It’s a long-held stereotype that men are less self-conscious about their weight than women.
But a new study reveals that obese men are just as likely as women to be mistreated and stigmatized by others due to their excess pounds.
Two out of five men surveyed said they’ve been on the receiving end of weight stigma, “which is really similar to what we see in women,” said lead researcher Mary Himmelstein.
This is the first study to look specifically at weight bias targeting men, said Himmelstein, a postdoctoral fellow at the University of Connecticut’s Rudd Center for Food Policy & Obesity.
“This isn’t really something we think about as a problem for men. Men really aren’t on the radar when we think about weight stigma,” she said. “These results show it should be on the radar.”
There are many ways overweight and obese people can be stigmatized about their weight. They can be outright teased or taunted, or have snide comments made about what they’re eating.
They can also be stereotyped — “that you can’t control yourself around food, that you have no willpower, that you’re less intelligent than someone who has a slimmer waistline,” Himmelstein said.
People might even think they’re doing these folks a favor, but they really aren’t, said Dr. Scott Kahan, director of the National Center for Weight and Wellness in Washington, D.C.
“People tend to mistakenly believe if they are harsh with people, it will motivate them to lose weight — if they tease them a little bit or finger-point a little bit,” Kahan said. “There’s not a single study I know that supports that, and in fact there are several studies showing the opposite.”
Weight bias instead tends to cause people to binge-eat and exercise less, leading to even greater weight gain, Himmelstein and Kahan said.
For this study, Himmelstein and her colleagues surveyed more than 1,500 men from three groups — two online survey panels and a nonprofit advocacy group for the obese.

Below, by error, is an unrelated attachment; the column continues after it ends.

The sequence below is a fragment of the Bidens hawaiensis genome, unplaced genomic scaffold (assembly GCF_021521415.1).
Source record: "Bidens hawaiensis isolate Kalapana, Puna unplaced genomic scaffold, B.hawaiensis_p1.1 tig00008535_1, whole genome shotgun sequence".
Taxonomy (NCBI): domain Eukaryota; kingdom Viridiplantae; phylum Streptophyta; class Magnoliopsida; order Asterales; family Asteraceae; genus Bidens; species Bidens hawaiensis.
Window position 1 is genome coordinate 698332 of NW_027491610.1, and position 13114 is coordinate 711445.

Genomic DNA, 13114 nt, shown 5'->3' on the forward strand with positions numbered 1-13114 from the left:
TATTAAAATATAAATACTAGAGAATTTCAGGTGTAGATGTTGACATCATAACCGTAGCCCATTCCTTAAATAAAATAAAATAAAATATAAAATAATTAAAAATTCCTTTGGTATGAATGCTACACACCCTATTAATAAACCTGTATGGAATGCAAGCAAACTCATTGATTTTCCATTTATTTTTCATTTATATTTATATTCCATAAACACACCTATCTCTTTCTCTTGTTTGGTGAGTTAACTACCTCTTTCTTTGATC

About 40 percent of the men reported experiencing weight stigma, the researchers found.
Verbal mistreatment was the most common form of stigma. It most often came from peers, family members and strangers, results showed.
Men stigmatized over their weight tended to be younger, were less likely to be married, and were more likely to be obese rather than normal weight or overweight, Himmelstein noted.
Kahan said that the results show that more research needs to be done exploring the differences in men and women’s experiences with weight stigma.
The sources of weight stigma might differ between the two genders, Kahan added. For example, women might be more likely to receive comments from health care professionals than men.
Men also might process and cope with weight stigma differently than women, he noted.
“Just experiencing some sort of stigmatizing action or words from someone else, that’s not typically enough to cause harm in an individual,” Kahan said. “It’s when that individual internalizes that stigma, turns it in on themselves, and sort of believes it and takes it to heart, that’s when you start to see some of the mental and physical health problems with those stigmatizing situations.”
Men could turn out to have a thicker skin than women when it comes to their weight, although Kahan is not certain of that.
“We all have our theories, and I’m not so sure that men are able to shrug it off easier than women,” he said.
The new study is published in the May issue of Obesity.